At a time of amped-up competitions like cage matches and extreme obstacle-course races, there's something downright retro about a good old-fashioned arm-wrestle.
A couple of combatants, usually at a bar, usually egged on by onlookers, plant their elbows, grasp hands and try to force each other's arms down. What could be simpler, sweatier and thus more suited to that summer's-end tradition, the Maryland State Fair?
"It's mano a mano," said Steve Simons, who for the past five years has hosted an arm-wrestling tournament at the fair, which began Friday. "It's a chance for ordinary people coming to the fair to get in a competition."
For those who eschew sausage-eating contests or have no heifers to show, arm-wrestling is something of the rock-paper-scissors of the fair: Who doesn't know how to do it?
Simons, a sports promoter based in the San Diego area, has about 10 fairs enlisted this year for his Arm Wrestling USA tournaments, with state winners getting the opportunity to compete in a national event held in Arizona. The local arm-wrestling tournament will be held Aug. 31 in the Maryland Foods Pavilion.
The fair, which runs through Sept. 2, also includes some new attractions like Goat Mountain, featuring the animals in a natural habitat, as well as concerts by Fall Out Boy and Carly Rae Jepson and the usual livestock shows and carnival rides. Fair officials expect about a half-million visitors.
As it turns out, there is something of an arm-wrestling subculture, or rather, several subcultures. You can find a bewildering assortment of associations, leagues and federations online, displaying videos of matches, and selling arm-strengthening devices and books.
In 1974, Simons, an investment banker with an itch to get into the sports business, created the World Professional Armwrestling Association and began staging tournaments across the country in amusement parks and shopping malls.
"I would wrestle the talk-show hostess of 'Good Morning Whatever' at places like the Golden Ring Mall," Simons said.
He eventually sold the WPAA but returned to arm-wrestling promotions after marrying a woman seven years ago who said the one thing she'd like to do is travel more. Simons realized state fairs had just the right "grass-roots America" atmosphere for arm-wrestling, and now the couple travels across the country.
For most, though, it's just for kicks.
"It's a good conversation piece," said Ann LaVigna of the arm-wrestling trophy she won at last year's state fair, now on display in the living room of her Beltsville home.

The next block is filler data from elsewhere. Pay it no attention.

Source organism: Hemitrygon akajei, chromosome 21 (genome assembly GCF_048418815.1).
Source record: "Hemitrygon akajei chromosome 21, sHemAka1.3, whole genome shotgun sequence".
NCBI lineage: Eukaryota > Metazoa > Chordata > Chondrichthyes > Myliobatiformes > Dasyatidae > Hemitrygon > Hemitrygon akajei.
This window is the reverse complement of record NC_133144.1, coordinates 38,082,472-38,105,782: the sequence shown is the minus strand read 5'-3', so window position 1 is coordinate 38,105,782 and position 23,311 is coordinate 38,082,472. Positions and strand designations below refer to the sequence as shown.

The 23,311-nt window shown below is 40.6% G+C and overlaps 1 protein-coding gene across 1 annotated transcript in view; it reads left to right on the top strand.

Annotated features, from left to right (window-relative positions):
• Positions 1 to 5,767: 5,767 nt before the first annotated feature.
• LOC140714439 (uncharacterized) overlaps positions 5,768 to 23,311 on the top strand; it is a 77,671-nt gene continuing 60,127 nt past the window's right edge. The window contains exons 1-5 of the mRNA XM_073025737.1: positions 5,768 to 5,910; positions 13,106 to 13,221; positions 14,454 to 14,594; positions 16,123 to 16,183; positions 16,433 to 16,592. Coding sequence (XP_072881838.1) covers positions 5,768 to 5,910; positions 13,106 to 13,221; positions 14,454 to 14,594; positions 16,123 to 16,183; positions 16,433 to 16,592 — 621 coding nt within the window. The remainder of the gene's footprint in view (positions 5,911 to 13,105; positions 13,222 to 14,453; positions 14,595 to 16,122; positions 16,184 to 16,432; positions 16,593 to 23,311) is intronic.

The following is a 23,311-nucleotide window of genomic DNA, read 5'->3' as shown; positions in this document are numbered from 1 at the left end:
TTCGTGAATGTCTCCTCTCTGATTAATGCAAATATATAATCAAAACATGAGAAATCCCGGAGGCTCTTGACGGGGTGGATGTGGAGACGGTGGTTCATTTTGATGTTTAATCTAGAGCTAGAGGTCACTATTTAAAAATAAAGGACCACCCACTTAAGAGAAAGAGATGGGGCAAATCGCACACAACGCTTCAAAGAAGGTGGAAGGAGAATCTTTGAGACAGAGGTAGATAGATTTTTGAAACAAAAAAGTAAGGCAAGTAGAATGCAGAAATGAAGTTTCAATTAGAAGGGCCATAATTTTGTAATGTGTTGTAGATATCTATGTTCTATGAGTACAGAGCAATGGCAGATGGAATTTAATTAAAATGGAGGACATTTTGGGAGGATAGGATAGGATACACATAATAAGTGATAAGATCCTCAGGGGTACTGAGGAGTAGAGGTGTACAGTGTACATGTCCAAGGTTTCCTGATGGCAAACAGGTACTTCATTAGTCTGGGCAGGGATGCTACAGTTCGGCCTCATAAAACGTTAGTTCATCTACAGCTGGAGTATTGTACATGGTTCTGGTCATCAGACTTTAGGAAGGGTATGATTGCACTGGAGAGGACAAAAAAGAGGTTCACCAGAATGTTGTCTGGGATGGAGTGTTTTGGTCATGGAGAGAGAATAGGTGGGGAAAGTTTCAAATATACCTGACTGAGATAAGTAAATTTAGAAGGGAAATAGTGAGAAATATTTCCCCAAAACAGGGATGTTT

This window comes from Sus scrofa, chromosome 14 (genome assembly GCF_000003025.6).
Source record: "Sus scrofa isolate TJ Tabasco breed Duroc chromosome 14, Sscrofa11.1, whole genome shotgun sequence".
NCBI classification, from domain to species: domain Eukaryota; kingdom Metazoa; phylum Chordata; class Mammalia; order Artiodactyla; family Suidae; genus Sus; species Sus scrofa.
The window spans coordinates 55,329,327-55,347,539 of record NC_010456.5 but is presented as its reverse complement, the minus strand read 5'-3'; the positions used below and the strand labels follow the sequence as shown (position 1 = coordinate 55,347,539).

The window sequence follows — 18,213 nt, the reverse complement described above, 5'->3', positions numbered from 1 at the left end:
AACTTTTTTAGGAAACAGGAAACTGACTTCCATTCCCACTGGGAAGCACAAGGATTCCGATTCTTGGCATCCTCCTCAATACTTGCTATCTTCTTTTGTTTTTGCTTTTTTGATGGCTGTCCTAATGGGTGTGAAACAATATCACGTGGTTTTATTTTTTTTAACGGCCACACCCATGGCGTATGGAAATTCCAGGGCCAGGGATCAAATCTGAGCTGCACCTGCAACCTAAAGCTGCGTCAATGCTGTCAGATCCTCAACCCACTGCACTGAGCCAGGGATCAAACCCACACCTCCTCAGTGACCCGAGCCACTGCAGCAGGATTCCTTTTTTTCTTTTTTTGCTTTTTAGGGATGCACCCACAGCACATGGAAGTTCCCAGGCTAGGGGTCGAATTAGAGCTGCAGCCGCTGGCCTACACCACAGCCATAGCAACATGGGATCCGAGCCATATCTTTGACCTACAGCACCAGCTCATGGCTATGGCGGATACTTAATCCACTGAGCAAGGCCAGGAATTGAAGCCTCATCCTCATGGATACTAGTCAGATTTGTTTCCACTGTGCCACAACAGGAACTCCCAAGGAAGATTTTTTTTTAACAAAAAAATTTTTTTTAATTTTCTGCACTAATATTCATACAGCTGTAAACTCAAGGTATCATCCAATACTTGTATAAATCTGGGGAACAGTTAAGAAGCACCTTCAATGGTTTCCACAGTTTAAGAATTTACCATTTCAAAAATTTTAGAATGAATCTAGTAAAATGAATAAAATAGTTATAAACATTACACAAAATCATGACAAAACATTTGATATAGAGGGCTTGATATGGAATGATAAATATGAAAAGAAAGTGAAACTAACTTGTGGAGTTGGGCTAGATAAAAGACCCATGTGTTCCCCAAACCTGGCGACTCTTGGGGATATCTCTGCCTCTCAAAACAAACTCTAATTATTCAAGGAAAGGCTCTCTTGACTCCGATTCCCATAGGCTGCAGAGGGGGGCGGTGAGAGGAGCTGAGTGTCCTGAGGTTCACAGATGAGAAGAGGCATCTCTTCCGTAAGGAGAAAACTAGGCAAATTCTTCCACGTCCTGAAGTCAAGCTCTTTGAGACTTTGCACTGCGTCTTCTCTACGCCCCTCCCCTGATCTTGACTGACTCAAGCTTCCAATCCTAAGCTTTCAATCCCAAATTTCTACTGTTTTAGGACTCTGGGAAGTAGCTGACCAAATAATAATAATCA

She came in second out of four in the women's featherweight competition — not bad, considering she entered on a whim and didn't practice or otherwise prepare. She was beaten by a girl she remembers as being in the ninth grade.
"I thought I could take her, but as soon as she gripped my hand, I thought, 'Oh man,' " said LaVigna, 53, a systems analyst at the University of Maryland, College Park. About 15 seconds later, her fears were confirmed.
LaVigna, who hadn't arm-wrestled since she was a kid, goes to the State Fair every year — she works in the College of Agriculture and Natural Resources — and when she saw that there would be an arm-wrestling tournament, made a mental note to attend on that day.
"I'm sort of competitive. I work out — not a lot — and I feel like I'm in good shape," said LaVigna, who might enter again this year. "Maybe I can get first place this time."
Chris Kinnaird, 19, goes to the fair every year to help a family friend who has a turkey stand in the Maryland foods area. He'd seen the arm-wrestling, and his dad had competed a couple of times. So he gave it a shot last year — and won the category for men under 145 pounds.
"People took it seriously, but it was just fun and games for me," said Kinnaird, who is a volunteer firefighter in Thurmont and a groundskeeper at a Montgomery County golf course. "I ended up winning, so it was pretty cool."
Both LaVigna and Kinnaird received national rankings from Arm Wrestling USA for their efforts — which came as a surprise to them. Simons weighs the different competitions and compiles the standings, remembering how important such rankings were when he played on the senior tennis circuit.
"I used to spend thousands of dollars going to different places to get a ranking," Simons said. "As we get older, it's a cocktail party story. At the end of the day, no one cares but you."
And so it is with arm-wrestling — he tried to make his system as serious as possible for those interested in getting seeded for the national championships, which will be held in November at the Arizona State Fair.
"But most people take it tongue in cheek," he said.
Still, arm-wrestling has its adherents, those who look longingly to Europe, where it's a much more organized sport, or who see it as the next showy attraction, something like mixed martial arts.
"We're going to bring legitimacy to the sport," promised Bill Collins, who co-founded the Ultimate Armwrestling League four years ago. "We're going to bring arm-wrestling to a whole 'nother level."
Collins, who lives in Los Banos, Calif., is also president of the U.S. Armwrestling Federation, which sends a national team to the world championships every year. Underscoring the pressures of arm-wrestling competition on the international stage, the world federation adopted an anti-doping code in 2005 that follows the World Anti-Doping Agency standards that govern other sports.
Collins says he is working with a network — he declined to name it — trying to get a TV series made about his sport, something that would help turn its competitors into pro wrestling-style celebrities and adding more pre- and postmatch trash-talk.
That's what his beloved sport needs, Collins concedes: to grow beyond its current appeal.
"It doesn't have a fan base like the NFL," he said. "And unless you're an arm-wrestler, it's boring as hell."
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